Risk of ‘pockets of famine’ in Gaza, World Food Programme says

By Gabrielle Tétrault-Farber

GENEVA (Reuters) -The World Food Programme said on Tuesday that very little food aid had made it beyond southern Gaza since the start of the conflict with Israel, and pockets of the Palestinian enclave remained at risk of famine.

Israel’s offensive, launched in the wake of a deadly rampage by Hamas militants on Oct. 7, has displaced most of Gaza’s 2.3 million population and caused acute shortages of food, water and medical supplies.

Over 25,000 people have been killed, according to Palestinian authorities, with thousands more feared buried under rubble.

“It’s difficult to get into the places where we need to get to in Gaza, especially in northern Gaza,” said WFP spokesperson Abeer Etefa.

“I think the risk of having pockets of famine in Gaza is very much still there.”

Northern Gaza was cut off altogether from external aid for weeks earlier in the conflict, while some aid entered the south from Egypt.

Etefa said there was a “systematic limitation on getting into the north of Gaza, not just for the WFP”.

“This is why we’re seeing people becoming more desperate and being impatient to wait for food distributions – because it’s very sporadic,” she said.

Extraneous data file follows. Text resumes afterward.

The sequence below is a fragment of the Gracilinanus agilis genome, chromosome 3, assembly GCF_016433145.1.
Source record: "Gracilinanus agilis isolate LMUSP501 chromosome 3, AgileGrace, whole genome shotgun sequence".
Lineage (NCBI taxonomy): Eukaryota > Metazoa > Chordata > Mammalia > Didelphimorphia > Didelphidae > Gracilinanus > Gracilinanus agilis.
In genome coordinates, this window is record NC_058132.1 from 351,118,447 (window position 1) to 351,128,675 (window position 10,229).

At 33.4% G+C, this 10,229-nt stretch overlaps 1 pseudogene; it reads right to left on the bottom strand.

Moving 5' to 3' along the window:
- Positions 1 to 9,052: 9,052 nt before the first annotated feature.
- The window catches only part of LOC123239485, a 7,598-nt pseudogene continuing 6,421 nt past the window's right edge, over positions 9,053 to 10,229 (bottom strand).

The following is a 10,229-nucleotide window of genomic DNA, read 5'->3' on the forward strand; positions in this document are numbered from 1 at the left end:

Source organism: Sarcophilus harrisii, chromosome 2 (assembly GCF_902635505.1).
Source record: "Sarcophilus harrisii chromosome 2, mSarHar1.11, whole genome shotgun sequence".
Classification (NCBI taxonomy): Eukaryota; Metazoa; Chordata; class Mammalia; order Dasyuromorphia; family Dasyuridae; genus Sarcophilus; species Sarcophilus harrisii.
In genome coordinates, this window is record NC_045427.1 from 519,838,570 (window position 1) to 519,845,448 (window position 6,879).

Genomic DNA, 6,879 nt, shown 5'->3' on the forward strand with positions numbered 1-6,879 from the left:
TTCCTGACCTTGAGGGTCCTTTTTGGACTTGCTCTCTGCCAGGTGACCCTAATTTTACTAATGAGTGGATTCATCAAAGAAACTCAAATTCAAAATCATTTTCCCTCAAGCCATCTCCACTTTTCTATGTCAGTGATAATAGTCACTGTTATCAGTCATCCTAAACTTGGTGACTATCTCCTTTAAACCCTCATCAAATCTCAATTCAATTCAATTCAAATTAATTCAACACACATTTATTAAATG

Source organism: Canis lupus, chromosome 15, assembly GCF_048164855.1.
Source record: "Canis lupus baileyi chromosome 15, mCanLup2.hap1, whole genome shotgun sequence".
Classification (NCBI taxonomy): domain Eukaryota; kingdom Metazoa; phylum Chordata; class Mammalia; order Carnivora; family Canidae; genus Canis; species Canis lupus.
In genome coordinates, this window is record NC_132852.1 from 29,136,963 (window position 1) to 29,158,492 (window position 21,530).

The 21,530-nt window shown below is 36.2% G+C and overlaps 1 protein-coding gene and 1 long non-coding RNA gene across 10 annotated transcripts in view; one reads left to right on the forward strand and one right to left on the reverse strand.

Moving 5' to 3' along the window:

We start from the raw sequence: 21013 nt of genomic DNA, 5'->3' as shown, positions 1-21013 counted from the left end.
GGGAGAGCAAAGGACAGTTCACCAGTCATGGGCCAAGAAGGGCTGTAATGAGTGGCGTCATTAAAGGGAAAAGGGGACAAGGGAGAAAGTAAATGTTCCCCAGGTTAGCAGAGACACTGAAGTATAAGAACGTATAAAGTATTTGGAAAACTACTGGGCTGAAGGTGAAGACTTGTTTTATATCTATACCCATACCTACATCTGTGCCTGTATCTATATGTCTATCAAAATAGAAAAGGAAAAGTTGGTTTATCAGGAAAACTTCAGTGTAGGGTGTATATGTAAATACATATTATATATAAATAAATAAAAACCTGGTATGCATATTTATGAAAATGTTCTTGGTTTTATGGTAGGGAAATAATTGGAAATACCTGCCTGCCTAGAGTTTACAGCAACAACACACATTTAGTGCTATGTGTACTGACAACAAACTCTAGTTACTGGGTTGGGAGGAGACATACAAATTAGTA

“They don’t get it frequently, and they have no trust or confidence that these convoys will come again.”

A U.N.-backed body said last month that Gaza’s entire population was facing crisis levels of hunger, with the risk of famine increasing every day.


Israeli government spokesman Eylon Levy said on Tuesday there were “no limitations on the admission of humanitarian aid”.

“International actors interested in seeing more aid in Gaza should send more,” he said. “We still have a problem that U.N. agencies are unable to distribute the aid as quickly as Israel is processing it.”

But the U.N. humanitarian office (OCHA) has also said Israeli authorities are systematically denying it access to northern Gaza.

OCHA said that in the first two weeks of January, humanitarian agencies had planned 29 missions to deliver essential supplies to the north of the enclave, north of Wadi Gaza.

Only 24% were permitted to be carried out either fully or partially, a significant decrease from previous months.

“These denials prevent a scale-up in humanitarian assistance and add significant cost,” OCHA said, adding that it was also hobbled by long-standing Israeli restrictions on the import of critical humanitarian equipment into Gaza.

(Reporting by Gabrielle Tétrault-Farber in Geneva and Maayan Lubell in Jerusalem; Editing by Miranda Murray, Nick Macfie, Alison Williams and Kevin Liffey)